Harvesting Peppers – Picking Purple Peppers

Purple Jalapeno Pepper

Harvesting peppers has started with a bang this Summer 2020 season.  I’ve harvested a few in the past couple of weeks, but now the peppers have started growing in earnest.  And picking my purple peppers looks to be next on the agenda!

Purple Jalapeno Pepper

Jalapenos are among the easiest peppers to grow (at least for me).  Although I am growing two types of jalapenos this year (Purple Jalapeno and Tricked You), it’s the Purple Jalapeno chili pepper that is clearly leading the way.

It’s June 26th and I’ve picked about five jalapenos from the plant, and I think I have at least 10 more peppers waiting to be harvested.  The plant is only about 20 inches tall, and it just keeps flowering and setting fruit with abandon.  I am seriously glad that I only planted one of these, because it will provide a ton before the fall frosts show up.

I’m growing Purple Jalapeno in a 3-gallon fabric pot.  I’m trying to remember to give my peppers a light fertilizer feeding every other week (since they are in containers) but I probably missed a week or two.  In other words — no special treatment.

Purple Jalapeno is an open pollinated pepper variety.  I can save seeds from one of the peppers, and I’ll get more of the same next year.

Buena Mulata Peppers

Buena Mulata Peppers

Buena Mulata is a cayenne-type chile pepper that, if possible, is even more prolific than Purple Jalapeno!  The plant is only about 18 inches tall and I’ve picked about seven chili peppers so far.  I easily have 15 more waiting on the plant!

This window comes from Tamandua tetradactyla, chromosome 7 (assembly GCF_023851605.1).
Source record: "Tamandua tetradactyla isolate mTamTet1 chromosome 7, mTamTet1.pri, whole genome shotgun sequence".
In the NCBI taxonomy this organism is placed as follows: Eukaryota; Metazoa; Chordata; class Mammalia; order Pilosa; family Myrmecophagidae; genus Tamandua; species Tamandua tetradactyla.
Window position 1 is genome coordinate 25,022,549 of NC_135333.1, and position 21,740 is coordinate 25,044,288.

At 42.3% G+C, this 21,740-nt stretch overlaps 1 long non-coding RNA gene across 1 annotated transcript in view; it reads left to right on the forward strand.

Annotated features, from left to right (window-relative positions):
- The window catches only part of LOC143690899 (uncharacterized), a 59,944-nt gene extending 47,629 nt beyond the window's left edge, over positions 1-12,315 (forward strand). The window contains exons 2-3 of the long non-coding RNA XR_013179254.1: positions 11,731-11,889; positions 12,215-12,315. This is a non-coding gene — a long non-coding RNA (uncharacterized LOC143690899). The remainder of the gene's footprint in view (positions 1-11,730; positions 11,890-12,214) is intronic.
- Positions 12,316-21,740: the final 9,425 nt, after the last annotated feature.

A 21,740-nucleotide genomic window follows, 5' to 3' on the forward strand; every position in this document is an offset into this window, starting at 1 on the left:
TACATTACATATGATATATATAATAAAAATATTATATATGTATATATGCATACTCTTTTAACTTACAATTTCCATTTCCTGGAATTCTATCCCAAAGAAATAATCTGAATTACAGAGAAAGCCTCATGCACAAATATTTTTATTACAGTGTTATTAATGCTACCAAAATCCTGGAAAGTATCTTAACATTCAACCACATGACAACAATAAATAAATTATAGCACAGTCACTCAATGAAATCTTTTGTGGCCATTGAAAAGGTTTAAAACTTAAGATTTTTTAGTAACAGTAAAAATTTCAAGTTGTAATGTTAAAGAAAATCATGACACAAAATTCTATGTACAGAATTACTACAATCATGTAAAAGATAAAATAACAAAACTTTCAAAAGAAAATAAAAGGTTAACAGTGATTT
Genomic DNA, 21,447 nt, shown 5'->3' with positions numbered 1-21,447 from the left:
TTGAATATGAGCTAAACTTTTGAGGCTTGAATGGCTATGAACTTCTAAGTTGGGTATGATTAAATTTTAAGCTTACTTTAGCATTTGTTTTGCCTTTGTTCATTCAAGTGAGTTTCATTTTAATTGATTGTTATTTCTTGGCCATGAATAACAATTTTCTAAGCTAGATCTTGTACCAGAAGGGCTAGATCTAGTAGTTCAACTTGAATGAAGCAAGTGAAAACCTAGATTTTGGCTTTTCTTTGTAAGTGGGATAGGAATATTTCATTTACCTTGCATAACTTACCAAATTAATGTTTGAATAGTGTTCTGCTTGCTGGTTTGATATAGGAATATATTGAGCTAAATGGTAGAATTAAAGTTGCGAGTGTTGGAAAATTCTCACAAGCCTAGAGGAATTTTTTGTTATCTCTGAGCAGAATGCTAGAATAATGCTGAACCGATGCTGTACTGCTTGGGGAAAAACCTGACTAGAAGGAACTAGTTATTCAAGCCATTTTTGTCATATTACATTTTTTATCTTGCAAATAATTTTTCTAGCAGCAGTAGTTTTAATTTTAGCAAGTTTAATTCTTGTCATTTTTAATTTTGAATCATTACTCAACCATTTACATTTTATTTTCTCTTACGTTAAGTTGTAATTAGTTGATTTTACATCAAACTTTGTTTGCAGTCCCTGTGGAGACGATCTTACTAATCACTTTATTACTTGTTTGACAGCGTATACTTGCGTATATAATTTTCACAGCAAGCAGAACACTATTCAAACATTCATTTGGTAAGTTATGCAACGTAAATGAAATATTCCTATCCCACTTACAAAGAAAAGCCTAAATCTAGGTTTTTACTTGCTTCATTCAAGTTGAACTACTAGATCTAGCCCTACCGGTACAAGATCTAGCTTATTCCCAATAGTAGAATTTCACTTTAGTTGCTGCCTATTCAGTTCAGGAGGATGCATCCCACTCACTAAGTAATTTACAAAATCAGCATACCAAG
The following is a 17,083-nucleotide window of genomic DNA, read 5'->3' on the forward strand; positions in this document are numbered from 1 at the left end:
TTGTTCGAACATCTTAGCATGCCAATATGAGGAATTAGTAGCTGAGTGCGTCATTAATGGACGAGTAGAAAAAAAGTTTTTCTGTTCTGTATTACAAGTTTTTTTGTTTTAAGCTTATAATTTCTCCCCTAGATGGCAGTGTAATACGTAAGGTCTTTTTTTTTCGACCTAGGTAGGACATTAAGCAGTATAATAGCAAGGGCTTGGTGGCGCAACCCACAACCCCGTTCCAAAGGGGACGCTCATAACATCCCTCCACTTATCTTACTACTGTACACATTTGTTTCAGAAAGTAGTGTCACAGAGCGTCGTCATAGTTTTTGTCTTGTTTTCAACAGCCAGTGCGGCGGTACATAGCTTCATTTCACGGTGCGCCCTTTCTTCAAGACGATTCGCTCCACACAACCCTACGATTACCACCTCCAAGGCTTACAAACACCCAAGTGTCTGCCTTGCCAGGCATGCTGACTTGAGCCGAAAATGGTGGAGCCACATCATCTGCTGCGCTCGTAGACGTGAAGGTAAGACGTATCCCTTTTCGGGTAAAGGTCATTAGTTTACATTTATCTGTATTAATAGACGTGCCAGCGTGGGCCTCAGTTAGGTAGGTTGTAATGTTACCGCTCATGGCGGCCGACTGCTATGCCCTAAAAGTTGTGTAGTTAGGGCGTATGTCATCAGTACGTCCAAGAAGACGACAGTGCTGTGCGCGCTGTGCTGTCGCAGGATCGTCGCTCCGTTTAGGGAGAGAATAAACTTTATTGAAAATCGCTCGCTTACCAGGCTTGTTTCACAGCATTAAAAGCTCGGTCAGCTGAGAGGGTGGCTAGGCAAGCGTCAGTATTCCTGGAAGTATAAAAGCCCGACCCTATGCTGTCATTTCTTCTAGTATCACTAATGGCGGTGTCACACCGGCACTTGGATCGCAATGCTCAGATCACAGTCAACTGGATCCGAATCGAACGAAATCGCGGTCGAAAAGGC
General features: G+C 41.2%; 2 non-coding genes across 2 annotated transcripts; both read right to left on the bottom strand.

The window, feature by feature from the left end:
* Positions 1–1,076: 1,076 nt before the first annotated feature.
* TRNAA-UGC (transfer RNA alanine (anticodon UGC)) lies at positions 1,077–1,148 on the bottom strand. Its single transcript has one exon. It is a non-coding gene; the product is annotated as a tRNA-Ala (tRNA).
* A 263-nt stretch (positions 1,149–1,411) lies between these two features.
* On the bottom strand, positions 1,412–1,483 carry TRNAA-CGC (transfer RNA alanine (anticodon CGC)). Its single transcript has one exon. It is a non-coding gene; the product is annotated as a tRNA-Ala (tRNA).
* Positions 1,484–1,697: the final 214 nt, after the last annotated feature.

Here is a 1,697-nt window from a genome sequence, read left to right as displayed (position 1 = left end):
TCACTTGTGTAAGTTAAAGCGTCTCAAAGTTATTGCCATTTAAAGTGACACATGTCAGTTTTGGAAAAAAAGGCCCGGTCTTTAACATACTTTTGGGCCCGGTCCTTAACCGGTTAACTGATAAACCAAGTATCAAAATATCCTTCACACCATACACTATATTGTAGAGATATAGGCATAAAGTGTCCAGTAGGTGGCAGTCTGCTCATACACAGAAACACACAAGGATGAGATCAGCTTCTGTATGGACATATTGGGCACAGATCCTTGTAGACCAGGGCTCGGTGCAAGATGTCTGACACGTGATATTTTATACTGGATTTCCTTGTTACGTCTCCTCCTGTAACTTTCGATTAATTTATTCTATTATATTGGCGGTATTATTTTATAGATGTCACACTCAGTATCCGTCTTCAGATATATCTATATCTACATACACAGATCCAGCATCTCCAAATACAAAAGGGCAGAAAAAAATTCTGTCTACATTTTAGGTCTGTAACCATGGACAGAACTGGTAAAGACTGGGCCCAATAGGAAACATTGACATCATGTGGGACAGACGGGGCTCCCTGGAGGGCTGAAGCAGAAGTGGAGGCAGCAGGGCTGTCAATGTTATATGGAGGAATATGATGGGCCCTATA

I’ll pick a few more soon (just to keep the peppers coming), but I want to leave some on the plant for a bit to ripen to red.  I decided to grow Buena Mulata for the chili peppers, but this variety can very easily double as an ornamental pepper plant.

Just like Purple Jalapeno, Buena Mulata is open-pollinated and is growing in a 3-gallon fabric pot.  For that matter, they are actually growing side-by-side.  😀

Picking Purple Peppers

I started picking purple peppers early this month (June).  To be honest, the peppers have not been very spicy yet.  Why not?

Part of the reason is that it hasn’t been that warm yet here in East Tennessee.  While we’ve had one or two days around 90 so far, most of the days have been in the mid 80s.  We had a cool April and May, so the peppers haven’t had the opportunity to “chile up” and get spicy.  But, as we get more into the hotter days of summer, the peppers will start turning their own heat up.

In addition, as they ripen to their final color (in both cases the color is red), the hotter they become.

I’ll be doing a harvest video soon, with not only these two chile pepper varieties but also some others.  I’ll post the link here as soon as I have it posted.

Meanwhile, feel free to wander around the site and enjoy the info (and the peppers).  See you soon!

 

Pepper Garden Walk-Through Video – June 2020